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O solitude! My home, solitude! Too long have I lived wildly in wild remoteness, to return to you without tears!

Now threaten me with the finger as mothers threaten; now smile upon me as mothers smile; now say just: “Who was it that like a whirlwind once rushed away from me?-

-Who when departing called out: ‘Too long have I sat with solitude; there have I unlearned silence!’ That have you learned now- surely?

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Ah, lies everything already withered and grey which but lately stood green and many-hued on this meadow! And how much honey of hope did I carry hence into my beehives!

Those young hearts have already all become old- and not old even! only weary, ordinary, comfortable:- they declare it: “We have again become pious.”

Of late did I see them run forth at early morn with valorous steps: but the feet of their knowledge became weary, and now do they malign even their morning valor!

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Thus slowly wandering through many peoples and divers cities, did Zarathustra return by round-about roads to his mountains and his cave. And behold, thereby came he unawares also to the gate of the great city. Here, however, a foaming fool, with extended hands, sprang forward to him and stood in his way. It was the same fool whom the people called “the ape of Zarathustra:” for he had learned from him something of the expression and modulation of language, and perhaps liked also to borrow from the store of his wisdom. And the fool talked thus to Zarathustra:

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Winter, a bad guest, sits with me at home; blue are my hands with his friendly hand-shaking.

I honor him, that bad guest, but gladly leave him alone. Gladly do I run away from him; and when one runs well, then one escapes him!

With warm feet and warm thoughts do I run where the wind is calmto the sunny corner of my olive-mount.

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When Zarathustra was again on the continent, he did not go straightway to his mountains and his cave, but made many wanderings and questionings, and ascertained this and that; so that he said of himself jestingly: “Lo, a river that flows back to its source in many windings!” For he wanted to learn what had taken place among men during the interval: whether they had become greater or smaller. And once, when he saw a row of new houses, he marvelled, and said:

“What do these houses mean? no great soul put them up as its simile!

Did perhaps a silly child take them out of its toy-box? Would that another child put them again into the box!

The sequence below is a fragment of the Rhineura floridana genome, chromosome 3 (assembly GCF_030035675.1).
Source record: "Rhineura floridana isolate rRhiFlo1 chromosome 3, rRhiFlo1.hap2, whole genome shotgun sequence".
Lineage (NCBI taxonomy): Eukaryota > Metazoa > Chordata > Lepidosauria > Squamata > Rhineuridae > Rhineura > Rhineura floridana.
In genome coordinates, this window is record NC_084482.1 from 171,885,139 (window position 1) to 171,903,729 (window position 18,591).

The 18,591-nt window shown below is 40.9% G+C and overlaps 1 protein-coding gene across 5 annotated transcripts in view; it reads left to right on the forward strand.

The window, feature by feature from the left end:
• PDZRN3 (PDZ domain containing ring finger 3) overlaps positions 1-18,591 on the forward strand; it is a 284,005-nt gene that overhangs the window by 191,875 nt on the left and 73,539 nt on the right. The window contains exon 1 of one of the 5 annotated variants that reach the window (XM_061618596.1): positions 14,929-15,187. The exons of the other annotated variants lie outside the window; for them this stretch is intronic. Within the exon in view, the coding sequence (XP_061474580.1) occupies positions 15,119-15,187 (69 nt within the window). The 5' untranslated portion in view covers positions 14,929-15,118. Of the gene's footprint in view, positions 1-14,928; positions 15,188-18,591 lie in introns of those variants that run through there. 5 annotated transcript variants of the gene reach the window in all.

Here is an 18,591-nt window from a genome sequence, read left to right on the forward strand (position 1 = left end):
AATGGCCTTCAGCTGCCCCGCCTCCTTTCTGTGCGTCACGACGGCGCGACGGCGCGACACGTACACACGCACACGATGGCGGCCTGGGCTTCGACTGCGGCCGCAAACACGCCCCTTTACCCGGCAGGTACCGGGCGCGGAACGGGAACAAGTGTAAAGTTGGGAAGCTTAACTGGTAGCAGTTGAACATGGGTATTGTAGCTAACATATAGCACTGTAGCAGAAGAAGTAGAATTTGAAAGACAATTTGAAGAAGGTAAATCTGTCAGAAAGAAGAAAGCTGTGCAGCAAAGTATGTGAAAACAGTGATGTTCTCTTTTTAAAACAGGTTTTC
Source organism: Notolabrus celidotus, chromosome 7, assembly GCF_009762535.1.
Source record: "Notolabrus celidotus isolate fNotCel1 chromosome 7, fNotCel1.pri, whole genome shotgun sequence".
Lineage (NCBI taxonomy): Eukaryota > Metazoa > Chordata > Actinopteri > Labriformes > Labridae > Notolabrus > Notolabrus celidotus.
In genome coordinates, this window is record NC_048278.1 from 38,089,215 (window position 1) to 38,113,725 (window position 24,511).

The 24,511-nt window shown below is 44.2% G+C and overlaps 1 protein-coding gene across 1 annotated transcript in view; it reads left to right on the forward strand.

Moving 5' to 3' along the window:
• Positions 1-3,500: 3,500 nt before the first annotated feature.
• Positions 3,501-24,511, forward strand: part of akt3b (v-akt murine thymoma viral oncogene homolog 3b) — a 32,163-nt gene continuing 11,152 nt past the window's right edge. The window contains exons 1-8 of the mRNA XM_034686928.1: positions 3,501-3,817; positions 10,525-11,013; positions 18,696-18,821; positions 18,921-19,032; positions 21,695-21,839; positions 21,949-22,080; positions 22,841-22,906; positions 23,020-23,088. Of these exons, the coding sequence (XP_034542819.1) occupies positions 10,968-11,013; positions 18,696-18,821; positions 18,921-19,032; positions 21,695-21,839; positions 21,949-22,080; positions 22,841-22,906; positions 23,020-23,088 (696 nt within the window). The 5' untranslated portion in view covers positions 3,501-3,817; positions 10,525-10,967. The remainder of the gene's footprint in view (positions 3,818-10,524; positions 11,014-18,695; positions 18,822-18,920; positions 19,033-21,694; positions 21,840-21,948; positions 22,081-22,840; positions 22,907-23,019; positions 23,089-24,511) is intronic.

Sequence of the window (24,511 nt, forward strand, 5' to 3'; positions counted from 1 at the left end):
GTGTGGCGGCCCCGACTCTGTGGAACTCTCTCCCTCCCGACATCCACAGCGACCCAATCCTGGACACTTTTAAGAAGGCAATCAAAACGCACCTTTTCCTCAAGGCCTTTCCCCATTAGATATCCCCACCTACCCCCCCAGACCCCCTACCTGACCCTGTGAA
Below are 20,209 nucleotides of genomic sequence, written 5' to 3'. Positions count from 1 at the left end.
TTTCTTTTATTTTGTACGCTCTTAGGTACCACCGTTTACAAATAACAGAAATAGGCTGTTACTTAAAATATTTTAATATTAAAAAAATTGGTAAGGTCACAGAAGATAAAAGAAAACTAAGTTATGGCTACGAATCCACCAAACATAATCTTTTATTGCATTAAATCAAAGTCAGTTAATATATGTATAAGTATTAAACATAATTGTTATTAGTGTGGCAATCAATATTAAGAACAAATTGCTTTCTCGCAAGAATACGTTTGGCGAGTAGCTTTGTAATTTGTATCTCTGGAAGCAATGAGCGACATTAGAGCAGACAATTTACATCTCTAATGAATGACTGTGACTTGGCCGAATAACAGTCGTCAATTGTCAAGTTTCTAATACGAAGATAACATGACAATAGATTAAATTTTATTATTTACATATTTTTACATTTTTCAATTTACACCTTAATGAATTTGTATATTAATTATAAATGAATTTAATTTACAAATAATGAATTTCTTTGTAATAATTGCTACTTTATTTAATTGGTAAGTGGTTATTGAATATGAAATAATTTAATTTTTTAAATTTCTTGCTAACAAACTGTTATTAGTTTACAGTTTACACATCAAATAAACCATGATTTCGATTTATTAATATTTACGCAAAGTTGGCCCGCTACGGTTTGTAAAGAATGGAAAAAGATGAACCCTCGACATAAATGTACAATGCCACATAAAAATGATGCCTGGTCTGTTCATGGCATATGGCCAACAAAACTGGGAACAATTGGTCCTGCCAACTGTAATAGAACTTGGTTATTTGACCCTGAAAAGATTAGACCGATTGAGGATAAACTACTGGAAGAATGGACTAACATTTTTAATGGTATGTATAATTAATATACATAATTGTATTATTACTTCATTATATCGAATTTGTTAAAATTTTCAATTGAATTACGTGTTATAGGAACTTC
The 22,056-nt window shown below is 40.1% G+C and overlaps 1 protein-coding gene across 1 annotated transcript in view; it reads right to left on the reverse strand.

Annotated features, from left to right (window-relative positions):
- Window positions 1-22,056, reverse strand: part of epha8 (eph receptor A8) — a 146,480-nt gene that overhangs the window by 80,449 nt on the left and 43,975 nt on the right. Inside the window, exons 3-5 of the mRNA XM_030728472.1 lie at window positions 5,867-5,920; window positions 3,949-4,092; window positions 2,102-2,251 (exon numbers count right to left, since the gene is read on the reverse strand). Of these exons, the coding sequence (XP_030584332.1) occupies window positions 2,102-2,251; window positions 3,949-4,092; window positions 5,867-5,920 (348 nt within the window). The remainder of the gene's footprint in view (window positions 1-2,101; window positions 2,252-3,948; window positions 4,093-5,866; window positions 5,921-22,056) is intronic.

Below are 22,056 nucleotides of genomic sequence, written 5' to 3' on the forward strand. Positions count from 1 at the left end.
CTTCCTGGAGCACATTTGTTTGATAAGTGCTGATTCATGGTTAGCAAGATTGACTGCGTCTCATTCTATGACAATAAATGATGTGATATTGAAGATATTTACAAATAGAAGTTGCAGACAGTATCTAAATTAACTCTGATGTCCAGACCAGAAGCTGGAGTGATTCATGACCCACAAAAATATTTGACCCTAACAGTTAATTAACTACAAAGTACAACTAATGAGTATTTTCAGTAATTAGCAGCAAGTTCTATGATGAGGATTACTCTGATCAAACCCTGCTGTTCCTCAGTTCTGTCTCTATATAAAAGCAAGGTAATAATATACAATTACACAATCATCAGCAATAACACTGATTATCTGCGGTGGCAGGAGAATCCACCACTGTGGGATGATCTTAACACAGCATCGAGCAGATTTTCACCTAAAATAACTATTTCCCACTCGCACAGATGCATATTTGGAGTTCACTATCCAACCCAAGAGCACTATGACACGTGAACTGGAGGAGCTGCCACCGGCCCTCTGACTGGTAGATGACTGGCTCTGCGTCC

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O heaven above me, you pure, you deep heaven! you abyss of light! Gazing on you, I tremble with divine desires.

Up to your height to toss myself- that is my depth! In your purity to hide myself- that is my innocence!

The God veils his beauty: thus hide you your stars. You speak not: thus proclaim you your wisdom to me.

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With such enigmas and bitterness in his heart did Zarathustra sail o’er the sea. When, however, he was four day-journeys from the Blessed isles and from his friends, then had he overcame all his pain:- triumphantly and with firm foot did he again accept his fate. And then talked Zarathustra in this wise to his exulting conscience:

Alone am I again, and like to be so, alone with the pure heaven, and the open sea; and again is the afternoon around me.

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When it got abroad among the sailors that Zarathustra was on board the ship- for a man who came from the Blessed isles had gone on board along with him,- there was great curiosity and expectation. But Zarathustra kept silent for two days, and was cold and deaf with sadness; so that he neither answered looks nor questions. On the evening of the second day, however, he again opened his ears, though he still kept silent: for there were many curious and dangerous things to be heard on board the ship, which came from afar, and was to go still further. Zarathustra, however, was fond of all those who make distant voyages, and dislike to live without danger. And behold! when listening, his own tongue was at last loosened, and the ice of his heart broke. Then did he begin to speak thus:

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Then, when it was about midnight, Zarathustra went his way over the ridge of the isle, that he might arrive early in the morning at the other coast; because there he meant to embark. For there was a good roadstead there, in which foreign ships also liked to anchor: those ships took many people with them, who wished to cross over from the Blessed isles. So when Zarathustra thus ascended the mountain, he thought on the way of his many solitary wanderings from youth onwards, and how many mountains and ridges and summits he had already climbed.

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What has happened to me, my friends? You see me troubled, driven forth, unwillingly obedient, ready to go- alas, to go away from you!

Yes, once more must Zarathustra retire to his solitude: but unjoyously this time does the bear go back to his cave!

What has happened to me? Who orders this?- Ah, my angry mistress wishes it so; she spoke to me. Have I ever named her name to you?

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